On creating an indelible character…
In the beginning [of my career], people would come to my shows dressed as Bon Qui Qui all the time and it was amazing and beautiful. And I would love to take pictures with them and it would be fantastic. Not as much anymore but every now and then. Like every Halloween for sure there’s still people dressing as Bon Qui Qui. Every Halloween I get tagged in those photos and I love it.
 
And I got to experience so many things. I got to be a music artist through Bon Qui Qui’s lens; I got to be a performer and sing with a live band and dance and do music videos. So, I’m so grateful for this character and all the experiences that she brought me. And who knows? Maybe she will come out of retirement and do more stuff in the future. Right now, she’s definitely on vacation on some island somewhere.
 
Having that aha moment…
The very first time where I was like, “Oh, wait a minute, I think I’ll be a stand-up comedian,” is again Myspace. I get this message [and] they were like, “Hey, would you come and perform at our holiday party in December?” And I was like, “Sure.” … And then they go, “OK, it’s for a—it’s a Mormon Christmas party.” And I was like, “Oh, I’m not Mormon.” And they were like “No, no, no, it’s OK. We’re just inviting comedians who work clean to come out and perform and then we’ll do like a competition and whoever wins the comedy competition will get a prize.” … So I go. I do like 10 minutes of material and then I tie for first place with another guy, so we split the cash prize. And I ended up winning $600. … And when I left and they gave me $600 for doing 10 minutes of material, that was the most money I have ever made in one day in my entire life and it blew my mind. And I was like, “Oh my God, $600. I’m going to be a comedian.” And that’s when it all changed.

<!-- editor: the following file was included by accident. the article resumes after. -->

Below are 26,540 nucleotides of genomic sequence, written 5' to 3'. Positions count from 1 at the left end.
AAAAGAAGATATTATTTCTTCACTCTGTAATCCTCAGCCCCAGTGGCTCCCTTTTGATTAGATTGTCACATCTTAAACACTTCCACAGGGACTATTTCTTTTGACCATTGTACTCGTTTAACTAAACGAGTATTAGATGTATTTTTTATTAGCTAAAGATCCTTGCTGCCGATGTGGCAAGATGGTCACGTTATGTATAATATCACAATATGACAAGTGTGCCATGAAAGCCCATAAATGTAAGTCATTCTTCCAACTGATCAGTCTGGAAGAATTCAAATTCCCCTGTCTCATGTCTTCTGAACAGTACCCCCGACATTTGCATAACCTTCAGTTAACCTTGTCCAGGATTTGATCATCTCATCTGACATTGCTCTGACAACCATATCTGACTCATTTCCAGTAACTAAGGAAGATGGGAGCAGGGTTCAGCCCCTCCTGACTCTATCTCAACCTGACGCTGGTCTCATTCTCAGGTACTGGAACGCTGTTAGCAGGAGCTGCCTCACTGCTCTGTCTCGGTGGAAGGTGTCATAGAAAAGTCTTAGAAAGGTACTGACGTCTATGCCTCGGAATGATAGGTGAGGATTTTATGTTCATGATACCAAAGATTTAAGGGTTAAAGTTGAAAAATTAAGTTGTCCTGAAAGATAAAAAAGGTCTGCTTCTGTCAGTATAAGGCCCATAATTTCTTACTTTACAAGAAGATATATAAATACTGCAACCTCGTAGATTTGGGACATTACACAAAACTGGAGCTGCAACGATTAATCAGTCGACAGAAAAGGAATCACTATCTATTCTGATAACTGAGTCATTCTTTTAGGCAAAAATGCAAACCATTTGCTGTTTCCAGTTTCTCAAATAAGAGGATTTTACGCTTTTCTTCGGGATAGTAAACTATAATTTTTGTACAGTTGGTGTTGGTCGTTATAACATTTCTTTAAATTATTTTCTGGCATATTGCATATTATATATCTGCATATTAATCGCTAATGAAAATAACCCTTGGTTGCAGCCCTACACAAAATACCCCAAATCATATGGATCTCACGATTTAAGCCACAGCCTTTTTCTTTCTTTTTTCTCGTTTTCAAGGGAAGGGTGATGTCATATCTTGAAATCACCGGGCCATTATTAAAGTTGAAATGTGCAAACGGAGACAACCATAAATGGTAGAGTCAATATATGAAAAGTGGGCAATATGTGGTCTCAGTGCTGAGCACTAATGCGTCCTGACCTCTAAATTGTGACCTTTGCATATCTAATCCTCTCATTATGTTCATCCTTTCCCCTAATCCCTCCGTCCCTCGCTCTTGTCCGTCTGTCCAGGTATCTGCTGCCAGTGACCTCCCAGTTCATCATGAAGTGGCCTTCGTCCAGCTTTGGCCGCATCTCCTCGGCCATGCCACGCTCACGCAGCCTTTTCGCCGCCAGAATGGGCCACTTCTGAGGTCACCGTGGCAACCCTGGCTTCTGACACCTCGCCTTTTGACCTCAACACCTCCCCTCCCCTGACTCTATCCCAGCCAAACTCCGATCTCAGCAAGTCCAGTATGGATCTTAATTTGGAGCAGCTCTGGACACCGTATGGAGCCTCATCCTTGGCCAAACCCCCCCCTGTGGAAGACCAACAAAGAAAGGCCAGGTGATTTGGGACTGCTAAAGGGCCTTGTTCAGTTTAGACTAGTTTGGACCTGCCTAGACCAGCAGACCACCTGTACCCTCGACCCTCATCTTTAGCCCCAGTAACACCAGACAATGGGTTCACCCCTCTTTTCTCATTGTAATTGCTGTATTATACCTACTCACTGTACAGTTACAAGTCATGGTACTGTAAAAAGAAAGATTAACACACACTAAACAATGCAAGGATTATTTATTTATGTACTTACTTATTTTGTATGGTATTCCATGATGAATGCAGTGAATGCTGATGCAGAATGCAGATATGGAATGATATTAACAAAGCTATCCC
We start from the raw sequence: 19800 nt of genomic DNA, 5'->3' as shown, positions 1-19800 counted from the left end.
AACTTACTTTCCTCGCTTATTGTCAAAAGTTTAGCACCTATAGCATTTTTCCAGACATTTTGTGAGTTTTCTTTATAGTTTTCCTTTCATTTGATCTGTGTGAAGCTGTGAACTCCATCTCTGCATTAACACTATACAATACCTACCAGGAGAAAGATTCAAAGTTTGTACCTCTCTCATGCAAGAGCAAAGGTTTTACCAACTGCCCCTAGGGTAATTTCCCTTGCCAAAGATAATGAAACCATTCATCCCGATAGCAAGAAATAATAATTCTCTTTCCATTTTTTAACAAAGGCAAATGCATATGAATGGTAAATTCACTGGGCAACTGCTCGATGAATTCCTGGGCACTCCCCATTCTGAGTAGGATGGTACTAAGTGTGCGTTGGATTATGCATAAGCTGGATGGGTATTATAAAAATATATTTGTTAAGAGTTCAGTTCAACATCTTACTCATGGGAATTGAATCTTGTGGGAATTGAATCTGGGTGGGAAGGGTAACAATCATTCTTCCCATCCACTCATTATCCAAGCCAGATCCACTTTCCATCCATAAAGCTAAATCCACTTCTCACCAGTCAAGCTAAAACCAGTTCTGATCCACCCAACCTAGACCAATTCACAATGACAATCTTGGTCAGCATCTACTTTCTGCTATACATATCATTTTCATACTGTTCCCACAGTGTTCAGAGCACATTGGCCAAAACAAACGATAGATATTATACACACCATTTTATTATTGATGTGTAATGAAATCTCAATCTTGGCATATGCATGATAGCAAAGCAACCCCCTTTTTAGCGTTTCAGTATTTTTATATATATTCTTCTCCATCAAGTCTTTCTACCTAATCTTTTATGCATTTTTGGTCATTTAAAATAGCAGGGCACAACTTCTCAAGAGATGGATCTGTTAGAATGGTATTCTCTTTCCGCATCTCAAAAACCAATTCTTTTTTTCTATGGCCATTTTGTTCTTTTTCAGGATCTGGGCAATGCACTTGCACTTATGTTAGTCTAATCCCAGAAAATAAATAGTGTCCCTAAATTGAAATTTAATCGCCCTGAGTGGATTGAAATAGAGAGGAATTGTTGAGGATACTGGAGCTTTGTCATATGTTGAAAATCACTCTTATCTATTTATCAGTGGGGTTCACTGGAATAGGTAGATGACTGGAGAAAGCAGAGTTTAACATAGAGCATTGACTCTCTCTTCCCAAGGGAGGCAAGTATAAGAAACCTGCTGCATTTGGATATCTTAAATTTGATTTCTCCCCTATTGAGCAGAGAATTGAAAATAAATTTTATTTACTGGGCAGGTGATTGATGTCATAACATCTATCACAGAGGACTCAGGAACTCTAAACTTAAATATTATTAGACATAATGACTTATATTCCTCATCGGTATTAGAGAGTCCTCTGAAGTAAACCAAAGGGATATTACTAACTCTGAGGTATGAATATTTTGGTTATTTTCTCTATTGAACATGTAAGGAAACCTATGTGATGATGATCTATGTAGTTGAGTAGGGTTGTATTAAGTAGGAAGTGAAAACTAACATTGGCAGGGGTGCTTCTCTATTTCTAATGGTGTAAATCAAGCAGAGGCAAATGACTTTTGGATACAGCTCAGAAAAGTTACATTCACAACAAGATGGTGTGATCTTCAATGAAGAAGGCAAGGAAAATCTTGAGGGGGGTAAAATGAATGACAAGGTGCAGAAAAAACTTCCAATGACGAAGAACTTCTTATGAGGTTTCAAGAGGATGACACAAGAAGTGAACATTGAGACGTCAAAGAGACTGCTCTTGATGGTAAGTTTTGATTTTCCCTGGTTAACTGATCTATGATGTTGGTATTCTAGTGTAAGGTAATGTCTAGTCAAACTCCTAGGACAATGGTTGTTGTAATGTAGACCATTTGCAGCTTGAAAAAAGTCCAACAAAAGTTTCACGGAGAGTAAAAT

Paying her dues…
I worked at this comedy club that was not even really a comedy club. It was like a restaurant and they turned into a comedy club years ago. I had just started doing stand-up so this is like 16 years ago. Their green room was the manager’s office’s bathroom. So I’m in a bathroom where there’s a toilet and a sink. They have a couch and a coffee table—and this is not a big bathroom. This is a small bathroom; they have a love seat, two-seater couch, a coffee table and a toilet. Who is going to eat nachos
next to the toilet? Are you kidding me? It was disgusting.
 
Family matters…
It really depends on what I’m talking about but if it’s something super simple, just mentioning them or whatever, I’ll just say it. But if I’m going in deep on a story, I’ll run it by them and be like, “Hey, can I talk about this?”